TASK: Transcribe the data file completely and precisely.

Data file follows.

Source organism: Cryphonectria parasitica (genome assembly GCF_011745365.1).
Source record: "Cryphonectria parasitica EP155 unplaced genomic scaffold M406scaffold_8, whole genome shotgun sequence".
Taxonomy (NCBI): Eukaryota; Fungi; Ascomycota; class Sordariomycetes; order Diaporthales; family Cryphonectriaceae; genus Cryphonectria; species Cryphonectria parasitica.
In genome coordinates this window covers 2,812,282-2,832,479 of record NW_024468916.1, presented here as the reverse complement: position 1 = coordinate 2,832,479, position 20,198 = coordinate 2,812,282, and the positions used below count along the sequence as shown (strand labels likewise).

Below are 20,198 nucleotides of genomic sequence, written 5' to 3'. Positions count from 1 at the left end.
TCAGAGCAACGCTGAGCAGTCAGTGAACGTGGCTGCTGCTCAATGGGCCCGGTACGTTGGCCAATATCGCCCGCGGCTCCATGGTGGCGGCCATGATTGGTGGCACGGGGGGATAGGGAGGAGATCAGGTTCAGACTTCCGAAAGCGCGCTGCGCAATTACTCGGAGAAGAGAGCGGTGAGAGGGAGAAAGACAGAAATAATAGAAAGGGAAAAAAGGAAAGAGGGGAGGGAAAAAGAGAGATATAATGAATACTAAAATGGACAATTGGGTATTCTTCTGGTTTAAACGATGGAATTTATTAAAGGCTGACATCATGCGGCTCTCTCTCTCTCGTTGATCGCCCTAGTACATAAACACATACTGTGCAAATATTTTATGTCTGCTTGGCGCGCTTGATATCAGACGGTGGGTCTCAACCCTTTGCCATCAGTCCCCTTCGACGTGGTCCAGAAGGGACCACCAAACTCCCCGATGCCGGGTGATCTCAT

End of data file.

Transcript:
Source organism: Cryphonectria parasitica (genome assembly GCF_011745365.1).
Source record: "Cryphonectria parasitica EP155 unplaced genomic scaffold M406scaffold_8, whole genome shotgun sequence".
Taxonomy (NCBI): Eukaryota; Fungi; Ascomycota; class Sordariomycetes; order Diaporthales; family Cryphonectriaceae; genus Cryphonectria; species Cryphonectria parasitica.
In genome coordinates this window covers 2,812,282-2,832,479 of record NW_024468916.1, presented here as the reverse complement: position 1 = coordinate 2,832,479, position 20,198 = coordinate 2,812,282, and the positions used below count along the sequence as shown (strand labels likewise).

Below are 20,198 nucleotides of genomic sequence, written 5' to 3'. Positions count from 1 at the left end.
TCAGAGCAACGCTGAGCAGTCAGTGAACGTGGCTGCTGCTCAATGGGCCCGGTACGTTGGCCAATATCGCCCGCGGCTCCATGGTGGCGGCCATGATTGGTGGCACGGGGGGATAGGGAGGAGATCAGGTTCAGACTTCCGAAAGCGCGCTGCGCAATTACTCGGAGAAGAGAGCGGTGAGAGGGAGAAAGACAGAAATAATAGAAAGGGAAAAAAGGAAAGAGGGGAGGGAAAAAGAGAGATATAATGAATACTAAAATGGACAATTGGGTATTCTTCTGGTTTAAACGATGGAATTTATTAAAGGCTGACATCATGCGGCTCTCTCTCTCTCGTTGATCGCCCTAGTACATAAACACATACTGTGCAAATATTTTATGTCTGCTTGGCGCGCTTGATATCAGACGGTGGGTCTCAACCCTTTGCCATCAGTCCCCTTCGACGTGGTCCAGAAGGGACCACCAAACTCCCCGATGCCGGGTGATCTCAT